Newspaper Page Text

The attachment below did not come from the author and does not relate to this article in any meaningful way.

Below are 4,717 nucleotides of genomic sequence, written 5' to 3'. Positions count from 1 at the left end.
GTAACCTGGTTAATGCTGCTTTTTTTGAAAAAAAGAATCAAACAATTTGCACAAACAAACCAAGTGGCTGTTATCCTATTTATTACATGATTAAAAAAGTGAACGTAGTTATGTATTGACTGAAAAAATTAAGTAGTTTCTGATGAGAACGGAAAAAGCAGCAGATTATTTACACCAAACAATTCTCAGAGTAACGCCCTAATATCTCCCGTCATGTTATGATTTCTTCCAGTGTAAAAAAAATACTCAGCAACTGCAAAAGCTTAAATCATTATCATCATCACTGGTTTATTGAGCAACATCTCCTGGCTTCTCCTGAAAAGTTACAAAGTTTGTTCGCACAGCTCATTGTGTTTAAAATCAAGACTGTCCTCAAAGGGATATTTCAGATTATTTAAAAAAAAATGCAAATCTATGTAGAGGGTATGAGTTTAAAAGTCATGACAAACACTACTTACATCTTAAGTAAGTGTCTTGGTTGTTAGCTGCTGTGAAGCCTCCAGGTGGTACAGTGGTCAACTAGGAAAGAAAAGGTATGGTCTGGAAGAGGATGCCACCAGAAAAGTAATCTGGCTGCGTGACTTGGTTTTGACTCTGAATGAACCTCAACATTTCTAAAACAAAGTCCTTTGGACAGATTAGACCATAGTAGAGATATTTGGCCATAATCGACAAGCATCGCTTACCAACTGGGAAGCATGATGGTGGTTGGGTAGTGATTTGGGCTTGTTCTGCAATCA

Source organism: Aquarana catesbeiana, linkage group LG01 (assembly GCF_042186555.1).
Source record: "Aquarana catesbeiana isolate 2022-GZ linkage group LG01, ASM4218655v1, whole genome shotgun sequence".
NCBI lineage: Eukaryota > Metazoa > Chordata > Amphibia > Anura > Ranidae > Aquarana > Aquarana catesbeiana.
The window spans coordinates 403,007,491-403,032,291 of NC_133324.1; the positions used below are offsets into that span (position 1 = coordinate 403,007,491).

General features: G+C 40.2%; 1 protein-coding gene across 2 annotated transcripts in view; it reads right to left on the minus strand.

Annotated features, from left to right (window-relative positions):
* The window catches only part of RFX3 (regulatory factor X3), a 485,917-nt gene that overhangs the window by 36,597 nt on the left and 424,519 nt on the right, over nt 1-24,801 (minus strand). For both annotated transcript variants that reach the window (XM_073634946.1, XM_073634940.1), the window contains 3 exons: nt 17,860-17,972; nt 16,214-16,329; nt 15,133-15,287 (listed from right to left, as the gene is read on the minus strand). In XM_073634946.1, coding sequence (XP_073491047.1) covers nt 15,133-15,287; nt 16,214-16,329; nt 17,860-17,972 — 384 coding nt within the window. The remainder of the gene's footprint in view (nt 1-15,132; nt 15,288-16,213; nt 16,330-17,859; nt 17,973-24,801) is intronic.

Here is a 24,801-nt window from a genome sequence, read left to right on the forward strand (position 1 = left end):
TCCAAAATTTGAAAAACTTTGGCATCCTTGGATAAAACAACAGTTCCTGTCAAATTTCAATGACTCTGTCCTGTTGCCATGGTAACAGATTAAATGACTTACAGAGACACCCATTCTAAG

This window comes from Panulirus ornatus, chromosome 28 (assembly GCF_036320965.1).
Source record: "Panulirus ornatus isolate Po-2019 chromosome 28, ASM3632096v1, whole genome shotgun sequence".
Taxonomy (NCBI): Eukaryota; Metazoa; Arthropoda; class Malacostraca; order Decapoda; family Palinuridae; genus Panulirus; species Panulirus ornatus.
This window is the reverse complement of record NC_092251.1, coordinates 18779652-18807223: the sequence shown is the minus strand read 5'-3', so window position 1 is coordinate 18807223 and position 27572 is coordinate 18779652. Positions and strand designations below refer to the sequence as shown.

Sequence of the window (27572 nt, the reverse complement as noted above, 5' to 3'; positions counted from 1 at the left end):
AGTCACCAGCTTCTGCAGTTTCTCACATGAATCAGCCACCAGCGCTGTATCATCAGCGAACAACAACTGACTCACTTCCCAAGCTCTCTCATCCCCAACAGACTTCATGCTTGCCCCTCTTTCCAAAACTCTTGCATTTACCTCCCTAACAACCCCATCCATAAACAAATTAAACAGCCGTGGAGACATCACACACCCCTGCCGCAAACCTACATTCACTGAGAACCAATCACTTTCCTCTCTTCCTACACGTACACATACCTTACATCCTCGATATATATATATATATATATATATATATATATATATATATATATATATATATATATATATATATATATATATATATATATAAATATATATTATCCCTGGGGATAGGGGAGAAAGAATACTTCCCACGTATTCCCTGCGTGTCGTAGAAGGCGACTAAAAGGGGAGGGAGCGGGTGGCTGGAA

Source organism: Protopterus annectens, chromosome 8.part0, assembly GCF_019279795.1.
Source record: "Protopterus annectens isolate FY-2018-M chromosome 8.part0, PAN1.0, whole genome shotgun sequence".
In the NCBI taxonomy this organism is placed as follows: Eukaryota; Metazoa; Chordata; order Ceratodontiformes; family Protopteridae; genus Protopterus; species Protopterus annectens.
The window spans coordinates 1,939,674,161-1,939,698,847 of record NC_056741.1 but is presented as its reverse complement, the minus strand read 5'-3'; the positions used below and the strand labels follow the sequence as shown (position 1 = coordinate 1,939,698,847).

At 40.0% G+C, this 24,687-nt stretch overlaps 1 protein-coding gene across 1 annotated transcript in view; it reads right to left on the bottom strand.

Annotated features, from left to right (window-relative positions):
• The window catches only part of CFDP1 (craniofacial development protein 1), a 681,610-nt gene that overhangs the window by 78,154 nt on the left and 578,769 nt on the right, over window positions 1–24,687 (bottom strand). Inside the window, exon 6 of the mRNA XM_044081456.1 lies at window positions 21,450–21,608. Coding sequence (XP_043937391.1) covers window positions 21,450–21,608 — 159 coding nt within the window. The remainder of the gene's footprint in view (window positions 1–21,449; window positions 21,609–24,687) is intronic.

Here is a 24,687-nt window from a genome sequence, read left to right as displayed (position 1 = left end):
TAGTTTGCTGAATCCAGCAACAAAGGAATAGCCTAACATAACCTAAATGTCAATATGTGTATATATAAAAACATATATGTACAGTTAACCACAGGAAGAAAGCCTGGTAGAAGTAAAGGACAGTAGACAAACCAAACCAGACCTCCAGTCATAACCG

NEW TWIRLER 1 IS BIG HELP FRANKLIN LATEST .lOHXSOV, llKAVKS RECRUIT. SHOWS CLASS IX EXHIBITION AT mXKlMOX, Franklin Johnson, the new twirler secured by Manager "Hemic" Scharn weber from Omaha this week, gave a brilliant exhibition of pitching in the six innings he was on the mound for the Craves in their game at Plankiulon yesterday afternoon. In ciSeliittilly jJitT'liell won liv a score of 10 to The big fellow showed that he had the"stuff" and with hint and Fann er and lleebe 011 the pitching staff Mitchell is at last in the shape they IjAve tried to reach all season. During tlie six innings, Johnson whiffed ty.elve, nen and held litem without a hit.,He showed that'lie had speed, Control and the ability lo gauge his batter*. vVndy Butler, who can do a classy job of flinging himself when he isn't holding down the llrst sack, finished the last three innings. Butler let Plankinton down with a pair of hits the two safe clouts and two boots let ting the opposition score three runs in the eighth inning. One of the features of the game was the showing behind the hat of Donald Donga 11, who looks like a ballplayer in every 'game. WESSINGTON HAS LAKE FOR BATHS JERAULD COUNTY SEAT ENJOYS FROM ITS SPRINGS FA CI 1,1- TIES OK FA MOl'S Rli SORTS. ^*7-- Wesslnglonl Springs, S. D.—Hot weather holds no terrors for the peo ple of Wessington Springs and vicin ity since the opening of an artificial lake for bathing purposes. The com "merfial cinb several months ago .bought a strip of 'ground containing -about ten acres, including the draw In which the offerflow from the na tural springs flows and has complet ed a fine lake about 300 by ISO feet, varying in deeplli from eighteen feet .'down to nothing. Hundreds have been enjoying the clear spring water 'the temperature being perfect for bathing. Merchants are selling bath ing suits as fast as they receive them Wessington Springs is watered by 'twoenomious natural springs which 'are located in the hills adjoining 'town and high enough to furnish the mecessary prefesiire by its- own grav ity. Thousands of .gallons of pure 'f^parklifig water liave,:been running •away in th'e overflow which now has :fllod the new lake and is running .Ihjrougii' tfrV'spilUvay, keeping the water cle&r arid 'firestt all the time. .J The 4^k« tfnfl parking is now own .ftd'by 'thejcilj^liepeoplc having de to pur 's fjhftsV recent' special t^e^ion"v,iiitho\igli.:yery ...little -has J^-been'-done- in-- regnr'l to improving '^'Wd ^beantifyin^-'the lake and park, ft bli pr'ojgriitt Ms'being laid out. No :s- lmercenaVy'iMt)iive' ttldS'-'tieen encour- aged ih",tl(e''jjr6$'oSitioh' not* Will 'be tolerate^-' iiSatli''houses arfc being erected and will bti open to the pub lic at no fcharge.5'- NEWEXPRESS & RECEIPTS USED SHIPPERS HEREAFTER MUST riKJX NAME AND MAKE DEC LARATIOX OW ACTUAL' VALUE. The now express receipt forms com plying with the recent ruling the interstate commerce commission compelling shippers to sign their name 'before shipments will be made, have been received at the local ex pirees offices and hereafter will be used: for. all receipted shipments. -.This new ruling also involves the valuation of shipments and from now on'It will be imperative that, the ac tual value of each and every one be specified, in writing. When goods ^re hidden, from view by wrapping tyoxing or other means and the ex press company is not notified of the •character thereof, the shippers dec laration Of such actual value may be made by notation "not exceeding |50." Shipments hereafter will be refusr ed if the shipper does not designate tjie actual value of the shipment. X'he amount of 0. O. D. or invoice accompanying the shipnient may no longer be accepted as a declaration of the value of the shipment. 77 ———o DRUNK ON EXTRACT, IS KILLED BY FALL Brilton, S. D.—Henry B. Seim, liv ing live miles west and three miles Bputh of Langford, was found dead on the road four miles west of Lang ford. It is stated Seim, the day of of his death, sold a load of corn at Langford, and then purchased a -'-.quantity' of hard cider and vanilla .ostract, and became intoxicated from .•drinking a combination of the two. I,fo then drove put,of town, and turn ed toward home, driving his horses .on the run. He was thrown out, &t,rising 911 his head and crushing his 1 .sjtulL.. A.wife with a two wqeks' old .bftby and twp\qtlier children, both sgiall, sUrvive'liim. 0 J&ARG1N OF ONE VOTE GIVES OFFICE OF MAYOR Wagner, S.- D.,—Henry C. Schnei der de facto mayor of Wagner for the past three months has emerged vie Kjr in the. election contest brought. to .contest was brought yas that an P' cc sf 1 LOCAL NOTES l'mni Saturday's Daily. Mrs. Anna Scott, and 'son John Scott, left this morning for aweek's visit with friends at Philip,, S. D. Chamberlain- Register: Oney Sweet was in from Mitchell the lat ter part, of last week visiting at tiie \Y. I*. Sweet home, lie ami family have just moved back from Oregon to Mitchell and where they expect to make their future homo Miss Ethel Bush, of Detroit. Minn., is the guest of her sister, Mrs. A. (". Cordry. Miss Bush probably will be here for most 01' the summer. II. M. Sparks, assistant city en gineer, returned yesterday from Brookings, where he has had charge oi' the preliminary survey for the Brookings county drainage project, by which the Big Sioux river will be diverted from its. course for a dis tance of 14 miles. Mr. Sparks will prepare his report 011 the work dur ing the next week. Mrs. J. L. McComish arrived home last evening from Carroll, la., where he had been called by the illness and death of her mother, Mrs. Anna Vocller, who passed away July 111. The deceased was SI years old. Manson Fitts and family have been visiting friends and relatives at Ar tesian this week. Letcher Chronicle-Blade: Leonard Tormey and Anna Hopkins were married at Mitchell Tuesday of this week. Both contracting parties are well known in Letcher having lived Mere since childhood. Mr. and Mrs. Tormey will make their home here. The Chronicle-Blade extends con gratulations. The band concert at the court house square was heard and enjoyed by a'i large crowd, the lawn and the nearby streets being filled. Under the leadership of John Cafarro, the band has mado,a good showing. The pro gram consisted of popular and stand ard numbers worthy ot the hearty ipplause they received. J. C. Lehman, president of the newly organized farmers' elevator company at lletts, stated today that preliminary steps had been started for the erection of an elevator. Carl Boyden will leave this evening on a vacation trip to Lake Okoboji, la. Mr. and Mrs. J. C. Wood and Ut ile son departed this afternoon oh a trip to Watertown. Mr. Wood will lie gone about two weeks, Mrs. Wood and the babv remaining for a month longer. Mr. and Mrs. August Schaub de parted last evening for Madison, Wis. vteit their daughter, Miss Anna Schaub, a student at the Sacred Heart academy. Charles Alexander, conductor on the Milwaukee road, is congratulat ing ,himself on the little effect the bad storm of Thursday) afternoon had on his farm, six miles south of Mt. Vernon. Although the farms 011 ill,sides were hit by. liail,- Mr 'Alex ander's property escaped with no damage to speak of. The special tralnbri.nging down Company F. Separate Company D, of-Parker and Company M. of Yank ton, was scheduled to reach Mitchell it 3 o'clock this afternoon from Red field, where the national guard has been holding its annual encampment ut Camp ITagman. Lieut. H. G. Mey sr and Sgt. Whitney Morris return ed this morning from Redfield. G. Day Smith, who has been visit ing for the past week at the home of Mitchell relatives, returned this morning to Kansas City, Mo., where he is a reporter 011 the Star. Mrs. Nel3 Jensen was hostess to the Crocus cdlub at its meeting 011 Wedneday afternoon. It was decided *o hnve a picnic in East park on July •?8 for the members and their fami lies. each member to bring a lunch for her Own group. Miss Haze] Wagner, of Sioux Falls has been visiting relatives and friends this week in Mitchell. Mrs. L. W. Lewis will leave Mon day morning for Portland, Ore., "where she will visit her two daugh ters and her son. From Portland she ixpects to go to San Diego, Calif. Hog cholera conditions have shown considerable improvement during the first half of July, according to tin bi-monthly letter to fanners to day from S. M. Smith, inspector in charge of the local federal bureau. Dr. Smith states that necro-bacillos is exists in many herds, without any evidence of hog cholera and appears »o be especially prevalent in young ,nigs. But six new outbreaks of chol •'era have been found in July, three •'n Perry township, two in Mt. Yer uoji township and one in Betilah township. WhiUier Calif., News: Mr. and Mrs F- L. Mover of Mitchell. S. 1)., were recent visitors at the home of Mr. »nd Mrs. R. 15. Powell at 148 South /.'Iilton avenue. Mr. and Mrs. Moyer |-re touring southern California, and Will visit both expositions, before iheir return east. They are now at ,Long Beach the. guests ot former Mit chell friends. From Monday's Daily. Miss Bertine Metcalfe left Satur day evening for a visit with friends in Minneapolis. W. IT. Fritz departed yesterday af ternoon for Seattle, Wash., where he will join Mrs. Fritz and children, who are visiting at. home of her mother., i/tw•«, Mayor A. 1£. Hitchcock s'pent Sat urday in Sioux Falls conferring with City Engineer Howe regarding that city's asphalt paving specifications and examining the streets paved there recently. d. by August Talberg F. W. Owens and superintendent or the railroad eating .(fiareuce Potter over the spring elec- houses of the Inter-State company April 20, by which he had m, headquarters in Mitchell, yes ,. !$c6ived- a majority of one vote for t-erdixy took possession of the Ward t||P office. The ground upon1 which ca anc O'Connell, for some time cafeteria in Aberdeen, which he hag purchase(1 election hadln ,and baby came down yesterday from Vt Aberdeen for a visit with friends here. ,. rs. O'Connell Ryland Kilibee left Saturday even^- »-in 1 1 1 'wfim'J ing and Herbert Metcalfe. Sundav evening for Lake Okoboji, In., when they will enjoy a short vacation Otto Rich, of \lbion. Neb. has taken a position as salesman 111 the Becker clothing store Miss Gertrude Chappell, Of the Dakota Wosleyan faculty, left this morning 011 an extended trin to southern and western points. She will visit the Grand Canon in Ariz ona, Albui|urque X. M.. and the ex positions at San Diego and San Fran cisco. returning home by way of Portland, Ore Harry Kjelmyr. of Huron, was vis iting at liis former home here over Sunday. Miss Vera Volin. who has been visiting for the past week at the home of her sister. Mrs. R. I". Hardic returned yesterdav to her home at Volin. S. n. Mrs. John Burke anil ^laughter. Miss Alice Burke, of Hot' Springs S I)., are visiting at the home of Mrs. Burke's mother, Mrs. 10. Spang ler. Mrs. L. \Y. Lewis departed this morning for Portland. Ore., where she will visit at the homes of two daugthers and a sou. She also will attend the exposition at Kan Diego Calif., before returning. The heavy rain of Saturday even ing caused the post ponmonl of the game with the Spencer club, of the Corn Belt league, which had been scheduled for yesterday at Tobins' park. Tonight the Kansas 'city Red Sox are 011 the card for a game with Mitchell at (1:15 o'clock at Hitchcock park. The Kansas Cityans also will he played on Wednesday- night of this week, at *lhe same time and place, LUMBER KINGS DRUB BARBERS DEFEAT TOXSORIA I ATHLETES liV 111 TO 2 TALLY IX TWI LIGHT LEAGUE RATTLE The lumbermen still remain in the 1,000 percentage at. the top of the ""wllip.ht league, sharing honors with the clerks, as the result of their tns Oe with the barbers at Hitchcock nark last evening by a 10 to 2 count. The timber magnates shingled their opponents in a game that revealed surprising strength. Wallace MacLean hurled the game for the lumbermen, whiffing seven of the artists of the razor and hold ing them to but four safe clots. Ferd Dingier was on the mound for the barbers. Boots behind him and timely hits beat the barbers in the first two Innings, as he held his opponents on even terms for the last half battle. Two hits and three boots scored Maclean, G. Nobis, Treganza and Nolt in the first frame. MacLean scored again in the second on a pass ed ball and two more runs were made on Nolt's two base clot. Hits by Mac Lean and G. Nobis in tlie second and a base on balls for Hass gave the lumbermen two rns in the third and Treganza tallied in the seventh. A1 Church singled in the fifth for the second hit off MacLean, scoring on Bob Smith's three-ply drive to left field. An error behind the plate for Ed Donk, who had walked, gave the. barbers their last and second run in the seventh inning. Winnie Woodman officiated in the game. The. lineup of the lmbermen was MacLean, p: G. Nobis, «s Treganza, 3b Nuolt, Derr, cf Trombley, lb Haas If Molir, 3b M. Nobis, rf. Bar bers—Westby, rf Winters, 2b, 3b and If Donk lb and 2b Dingier, Chrch, ss McGavern, Smith, 3b, 2b and lb Anderson, If Fergsuon c. f. Rats Are Trapped. Prior to the Twilight league bat tle, the "Rats" and the "Twilights" played, the game being started at o'clock in the afternoon. The "Twi lights" composed of players from the Twilight league, wone over the rodents by a ti to 4 score. The game was a close one until the finish. H. G. Slaughter was the umpire. The lineups: "Rats"-—Khiney, Soper. Fisk, Browning, Berquist, Walsh, Brott, Yates, Doane and Neish, "Twilight"—MaLean, Ott, Nolt, Woodman, Nobis. Treganza, Meiscnhokler, Wliyte, Dielil and Derr. LISBON FARMERS PICNIC THURSDAY ANNUAL GATHERING OF TOWN SHIP WILL HE 1IKLI) AT GIF KOR1VS GROYIO—MAYOR WILL SPEAK. Everev farmer of Lisbon township with his wife, sons and daughters, is planning to attend the annual picnic of the Lisbon Farmers' club, which will be held in Gilford Bros, grove 011 Thursday of this week. The scene of the festivities is "located live miles south of Belts. Mayor A. IC, Hitchcock, of Mitch ell, lias been chosen as the speaker of the day. On the program will be horse races, loot races and a base ball game. The picnic dinner will be 110 small feature of the affair and good music will be provided for the entertainment of the picnickers. Last year, many Mitchell people attended the Lisbon picnic. MOTORCYCLIST IS HELD FOR DEATH YOUNG MAX OF LEAD CHARGED WITH MANSLAUGHTER FOR RUNNING INTO PEDES .1 TR1AX. sv" Deadwood, S. D.—Charging man slaughter iu the first degree, the state's attorney caused the arrest of Gerald Harrigan of Lead, the young motorcyclist who ran into and killed near here William Pierce ten days jago. The coroner's jury rendered a .verdict of "due to recklessness and careless driving on the part of Har rigan" and it later developed that he had no license for his machine, had never applied for one, and car ried neither lights, horn nor signal ling device. The state law makes kill ing under such circumstances man slaughter so the authorities have de cided to prosecute Harrigan. HA ABUSE. I ''4 ANDERSON ALSO IS "MENTIONED" AUKOItA COUNTY MAX ADDED TO SUGGESTIONS KOIl DEMO CRATIC GIRERXATOU •. 5 I Vli NOMIN ATION. Duringi-the past week two addi tional probable candidates for the office of governor on the democratic ticket have been mentioned. They are Z. A. Crain, of Redfield, and ('. D. \nderson, of Aurora county, the lat ter in a recent campaign in South Dakota having been 011 the democra tic ticket as a candidate for the office of lietenant governor.) Other men •vho had previously been mentioned 11 connection with the office of gov ernor on the democratic ticket are rtepresentative Rinehart of Penning ton county State Senator J. 13. Zie 'jach, of Buffalo county, and A. E. Hitchcock of Mitchell. All are said lo be good men and well qualified or the high office they made decide to seek. TOIIXSOX I'Olt CONGRESS: I-ierre, S .D.—Julius H. Johnson, of Fort Pierre is the latest candidate to announce that lie will be a repub lican candidate in the primaries next year for congress from the third dis rict. This announcement puts two candidates in the field already 111 the republican list, with the Black Hills section to be heard from and with Iho probability that there will be at 'east one if not more aspirants in he field from that section. State Senator J. G. Barline of Lyman, a candidate for the republican nomin ation in tlie last campaign in which he was a close second to Judge llice, is again out. Judge Williamson, also of Lyman, present circuit judge of the eleventh circuit may also enter the Held in response to much urging. Dr. Redfield, of Rapid City, has been charged with having congressional ambitions, and some one from the northern Hills is practically certain lo be in the game before the entries are closed. HIPPLE DENIES ANY CONTEMPT GEORGE KINGSBURY TAKKS RE SPONSIBILITY FOR ARTICLE :I:FLECTIXG OX THE SUPREME COUKTJ®?P8F$ *\'»N Pierre, S. D.—The- hearing in the order to show cause'in the contempt hearing against J. 10. Hippie, publish er of (lie Capital Journal of this city, was called in the supreme court this morning and affidavits were present ed by Hippie'denying personal know ledge of the'publication, and 110 de sire in any way reflect upon the court and that no publication would have been made had he known of the article. A11 affidavit was made by George Kingsbury, taking all responsibility for the article in question and one by S. A. Travis verifying a conversa tion with Joe Kirby like the one printed. The slate presented a num ber of articles published in the Cap ital-Journal and an adjournment was taken to this afternoon. ROAD CONGRESS DELEGATES. ^Pierfet^. DJ—rGovernor Byrne has appointed as ablegates to the Pan ama Road Congress, which is to meet in 'Oakland, California, September, 13 to 1*7, E. C. Issenhuth. of Redfield, N. O. Monsrud, of Sioux Falls Ren M. Wood, of Rapid City, and Frank M. Rood, of Pierre, CROOK IN TAIL, NO SALE OF MULE t! THE DACHSUND.- ISN'T THIS DISCRIMINATION INTERNATIONAL E.A.W cooi» Kansas Court Rules About Mules and Tails—Crook Invalidates the Sale. Kansas City, Mo.—Rules as to mules' tails entered into the proceed ings of the Kansas City court of ap peals when the court held, in affirm ing a Cass county decision, that the buyer of a mule which proved to have a crooked tail when the animal had been represented to be "sound," is entitled to recover the cost price. James R. Connelly, a farmer, brought sxiit against Alonzo Parish, also a farmer, for the purchase price of two mules which lie alleges he had bought from Parish believing them to be sound. Later, he said, he discov ered they had crooks in their tails. No expert testimony was adduced to show what effect crooked talis had on the value of mules as farm animals. SHAVED HIS WAY TO FREEDOM Razor Tcter Showed Judge How the Colored Men Do It Down South. \. Chicago.—William Woods, a negro youth of I'axton, 111., shaved his way to freedom in the boys' court. Ar rested on suspicion in a railroad yaj'd 011 the west side, he was arraigned on a c/aarge of disorderly conduct. "Why are you toting a razor around?" asked Judge Dolan. I shave with it," said Woods. by, you have no beard." 1 "I shave my head." Nonsense—you'd cut your ears off." "Down south all the colored men do it. Give me soap and water and I'll shave my head." "Go into the anteroom and make good," said the judge. Five minutes later when he dis played his scalp the judge discharged him. i1- "PONY" OF BEER CAUSE OF GRIEF MAX WHO ORDERS TT LOSES TWO KEGS AXI) MAY WHO TAKES IT is FlXli|)-Jtii!.-. 1 j? Tins is the story o£ j''pony" kegs of beer ordered last Saturday from the nearest oasis in the Sahara of prohibition. Ethan. Only Charley Chaplin could have figured out more grief from that innocent receptacle of malt and bops. William Gorham decided Satur day morning to go a fishing and first wont down to Ethan to lay iln his bait. He ordered two "ponies" one of them for his friend. Will Murphy. He also filled the cornmisary. located in the region of his hip pockets, with .two pints of rare 1 I Bunbon, Inside of Gorham trickled enough of both liquids, w^ile at Ethan to ,(•»' t! impede his navigation, and hence he promptly fell under the eagle eye of one of the tin-starred crew on his return on Saturday afternoon's train. A quarter he hsld preserved to pay the express 011 the two kegs of beer went to buy hook and line for the fishing trip. Mr. Murphy began lo inquire af ter his "pony" and found it. was in the stable of the Wells-Fargo com pany at the depot. Presuming, as swore in court this morning, that Gorham had paid the expressage, he LEAVES FIFTY GRANDCHILDREN MEXNOXITE CLERGYMAN OF E E A N A S 1 E S N ANTS AT TIME OF DEATH carried off the keg from the depot without signing for it. He enlisted tents first bad been sold to (lie Cos James Spears and his wagon to cart! I' reeman, S. D.—Survived by one hundred and thirty-five descendants, including fifty grand-children, Rev. Jacob 1). Goering, for many years. others located near Freeman', the colony near here being one of the most, prosperous of the numerous Mennonite colonies in the west. Rev. Mr. Goering also is survived by a widow,, who is eighty years of age. They were married sixty-four years ago. o— Pierre, S. D.—Among the successful applicants for admission to the bar at tlie re eut examination before tho supreme court was Ole II.' Flow, a native of the Black Ililfs, who has worked under thfe handicap of blind ness from birth. For years he made his way in tho world as a piano tuner, but aspired to the law,.and securing a copy of Black stone, had his sister read the work to him. At the examinations the questions were read to Flow by one of the court stenographers, and his answers were •written out on an ordinary type, writer, he never having recourse to the machines arranged especially lor the blind. CAPITOL STRUCK: IN EVERY STORM? Dli CUSTODIAN OF STATU IIOUNI-: SAYS LIGHTNING NEARLY ALWAYS HITS TIIE ROOF 'crre, S. !).- One of the tlag poles he stale building was struck by tiling Friday night and badly lered. Custodian Sunder:, says building is si ruck in practically electrical storm which sweeps this section, but the copper roof steel frame work carries it ol'f out any damage other than, the which anyone would get it in vic.nity of the place where the cut happened to strike. 111 I ligli shat tin ev Cly over and with jar 1 he cur t: CHAMBERLAIN Chamberlain,S. 1).,— The body of an unknown man was lound SundaN afternoon in the driftwood caught in the Milwaukee bridge crossing the Missouri river at this place, lie was a man about I'orly years old, weigh ing ISO pounds, sandv mustache, black hair. The body was badlv de composed and had perhaps been 111 the water two weeks. Tlie inquest not vet held. KIMBALL ITEMS Kimball, S. 11.— Harllett Quirk the little son of ex-mayor Quirk ol this city, had a close call from accidental death about nine o'clock Saturday morning. The little fellow was pass ing a number poster boards just, north of the Quirk residence and the heavy wind caused the structure to fall over on the sidewalk pining the hoy underneath, bruising I11111 badly 'iid injuring his hack, but it is thought that he will recover with no serious results. Very heavy rains nearly everv day last week will cause quite a de lay to fanners getting into their Held lo harvest the enormous small grain crop raised here this year. The heavy rains caused a rise ol some thing like 10 feet ill the Missouri and has again taken out the Milwaukee railroad toothpick bridge Cham berlain. MANY RUSES TO 1 OBTAIN LIQUOR RUSSIANS EYEN ORGANIZE ROII REKIES TO SECURE LIQUOR DIOXIEI) RY THE CZ\R'S UKASE. Berlin, Germany.- Desperate chances in obtaining liquor have been taken by the Russian Cossacks and sundry civilians in trying to gel around the prohibition rules ol the groat empire, according lo stories thai drift back to Germany by way of returning troops. Not long after the dialed order or ukase Went* into effect tliero began a wholesale transportation of liquor toward the inner part of Russia from the towns and cilies in the west. Those in charge of the big shipments, as their first move in turning a penny began to report that many or tlio bottles bail been broken in transit. Thev failed to state that the con- sap off the plunder and late Sunday night transparent ruse when the breaking both were arrested on the charge of. become so alarmingly great, as to theft, the "pony" and its contents, open the eyes of the authorities. Tho now gone, being appraised at a value next game was to become the victim of $1.75. |of a robber attack. The liquor Irans- In municipal court this morning porters again and again were found Gorham drew a $5 tine for being beside their teams or wagons, bound drunk and Murphy $25 for the theft and gaged, while their wares were of the keg of beer. Mr. Spears satis- gone fled the court that he was innocent I This too sulficed only for a time, of any wrongdoing. The climax came for the police soon discovered tho when Mrs. Gorham protested against, "stolen" vodka in the possession ol her husband getting the other keg, [landlords in towns near the sceues reposing in the express office, andjof the "attacks". Those who want the repentent spouse agreed to send ed liquor had to get bolded accord it back to Fthan. ks. bill they had to give up, this ingly, and even held up trains and robbed whole ears of their precious contents. Needless to say, the train crews were in league with the rob bers. ,a MISS ROSE BOWER TO AID N. Y. CAMPAIGN frage Yor one of the best known Mennonite Chapman Catt in that state for votes clergymen of South Dakota and the for women. Miss Bower will leave west, passed away yesterday at his here in a few days and campaign in home near Moundridge, Kan., ac-,New York until the polls close, us cording to a telegram received by ing lier cornet, and her whistling abil relatives here. He was eighty-five ity to catch the crowds. years of age and was greatly beloved I by the thousands of Menonites who I reside in this vicinity and in other parts of South Dakota. He was born in Russia, and upon attaining man hood and in order to evade military Pierre, S. D.—Miner county's duty, which was in conflict with liis population for 1915 is S007, an in religious principles, himself ans crease of 34(i or 4.5 per cent in tho family and a large, number of his past five years. The. towns of Ilow neighbors came to the United States, ard, Carthage and Canova show 1GC this being in 1874. The colonists di- of this increase, the rest being in vided after reaching the west and the country. The county has 12:i8 .part of them went to Kansas and the children under six years, and 257.1 of Rapid City, S. D.—Miss Rose Bower one of the best known suf- ttes and temperance workers in the state has acce pted a call to New stale to assist Mrs. Carrio MINER COUNTY SHOWS 15 GAIN IN POPULATION school age. It has 2294 voters, 1703 men of military age. 434!) persons have common school education, 145 high school, 20 normal, college, and 26/college graduates, with 12 illiterates. Ther.e1ai'e,927 males and 49il females 6v£n iigliteen years of age unmarried. Homes are owned by "2o:s persons.^Of the foreign born !37 are German, 212 Norway, and lf2 Sweden. *, —o— REUMATISM YIELDS QUICKLY TO SLOAN'S. You cant prevent an attack of itheu matism from coming on, but you can stop it almost immediately. Sloan's Liniment gently applied to the sore joint or musclo penetrates in a few minutes to the inflamed spot that causes the pain. It soothes the bot, tender swollen feeling, and in a very short time brings a relief that is al most unbelieveabie until you exper ience it. Get a bottle of Sloan's Lini ment for 25c of any Druggist and have it in the house—against Colds Sore and Swollen Joints*'JAlfeili&igo, Sciatic and life ajimeuis^Jfoor mon ey Tjrfek-If not satisfied thrrit does give almost Instant relief.